The first time I ever remembering being distinctly embarrassed was in third grade class at Sonora Elementary School. My teacher was Mrs. Hanson, a teacher I adored, who favoured floral dresses and half eye glasses. We had been studying science: volcanic origins and dinosaurs and such. Mrs. Hanson asked the question that doomed me: “Can anyone tell me how land was first formed?” Certainly she expected some response about those volcanoes again, pushing through primordial seas, or possibly a stab at ice ages carving valleys, or with no scientific answer, some respectful silence. Alas, I never owned a reputation for silence, respectful or otherwise. I eagerly put up my hand and when called on, said with scientific certitude: “There was great evil on the Earth and it was so bad that God caused rain to fall for forty days and forty nights, until there was water everywhere. Everybody died except for Noah and all the animals, who floated in an ark he had made. Then, after a while the storm on the outside became preferable to the stink on the inside so Noah sent birds out looking for dry land which eventually worked and that is how we got dry land.”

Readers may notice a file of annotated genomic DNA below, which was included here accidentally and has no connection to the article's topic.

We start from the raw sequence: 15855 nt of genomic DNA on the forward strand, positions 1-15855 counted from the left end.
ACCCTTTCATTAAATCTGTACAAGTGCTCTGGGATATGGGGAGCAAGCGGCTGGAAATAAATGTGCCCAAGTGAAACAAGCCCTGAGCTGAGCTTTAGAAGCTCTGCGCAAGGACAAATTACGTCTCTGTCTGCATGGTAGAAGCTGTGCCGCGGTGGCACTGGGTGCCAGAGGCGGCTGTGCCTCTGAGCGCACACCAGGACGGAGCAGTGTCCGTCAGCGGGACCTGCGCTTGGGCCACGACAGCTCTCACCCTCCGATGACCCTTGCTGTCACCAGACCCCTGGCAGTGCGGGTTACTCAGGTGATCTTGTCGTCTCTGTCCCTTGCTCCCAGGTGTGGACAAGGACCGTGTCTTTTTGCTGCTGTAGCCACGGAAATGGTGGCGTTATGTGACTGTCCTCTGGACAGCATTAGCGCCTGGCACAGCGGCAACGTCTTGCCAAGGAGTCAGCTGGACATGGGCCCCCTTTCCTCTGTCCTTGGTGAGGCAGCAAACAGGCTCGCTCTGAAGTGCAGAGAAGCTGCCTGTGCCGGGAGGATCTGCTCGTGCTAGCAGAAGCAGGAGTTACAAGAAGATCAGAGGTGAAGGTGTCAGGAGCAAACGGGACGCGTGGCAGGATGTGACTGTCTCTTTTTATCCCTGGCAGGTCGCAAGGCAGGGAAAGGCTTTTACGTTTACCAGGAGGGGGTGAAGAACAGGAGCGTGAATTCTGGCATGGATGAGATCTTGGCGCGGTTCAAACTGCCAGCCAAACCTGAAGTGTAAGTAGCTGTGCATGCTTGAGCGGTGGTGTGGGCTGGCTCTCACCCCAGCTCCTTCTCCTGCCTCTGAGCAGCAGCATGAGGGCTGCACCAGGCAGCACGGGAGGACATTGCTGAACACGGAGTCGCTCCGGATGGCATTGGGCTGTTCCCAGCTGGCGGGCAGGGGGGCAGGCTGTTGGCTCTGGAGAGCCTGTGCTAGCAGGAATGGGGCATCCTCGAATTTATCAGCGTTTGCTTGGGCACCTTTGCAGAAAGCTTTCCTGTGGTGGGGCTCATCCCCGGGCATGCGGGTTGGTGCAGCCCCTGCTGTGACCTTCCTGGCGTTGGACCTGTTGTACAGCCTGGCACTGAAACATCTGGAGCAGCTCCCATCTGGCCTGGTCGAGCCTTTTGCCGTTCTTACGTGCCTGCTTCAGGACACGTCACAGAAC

It seemed a perfectly reasonable answer. After all, it came straight from the First Methodist Church. But after a few eternal seconds of pin drop silence, somebody began to giggle, and then another, and then everybody caught it. Even Mrs. Hanson laughed; peals of undisciplined laughter. I knew they were laughing at me but (I furtively checked my fly), I didn’t know why.

Now I do. Attempting to turn a myth of religion into a scientific treatise is never smart, and often funny.

But friends, I am getting old and childlike again, and there’s a part to that ancient story that I feel good to revisit: it’s the myth of it. Myth as the veiled face of truth. Myth as a means for us to brush shoulders with the inexplicable, and to acknowledge that the cosmos is very deep, very complex, and utterly gorgeous. Laugh away, but I am a sucker for myth, fairly swept away by the puzzles all around me every day on this farm and in Nature everywhere. Such diversity. Such order. Such chaos. Power. Size. Visible. Invisible. Weight. Lightness. All of it. That a fava bean still does not sprout a magnolia. That an egret does not mate with our goose. That a golden plum hangs in waiting again, as it has for the last hundred years for some happy passerby. That I can live it this enormous Ocean of Unknowing, not in fear but in gratitude. Not to plunder, but to tend. Not to shape it into something else, but to be shaped by it.  Whatever your religion – even none – the Earth is our Sanctuary and we are its celebrants.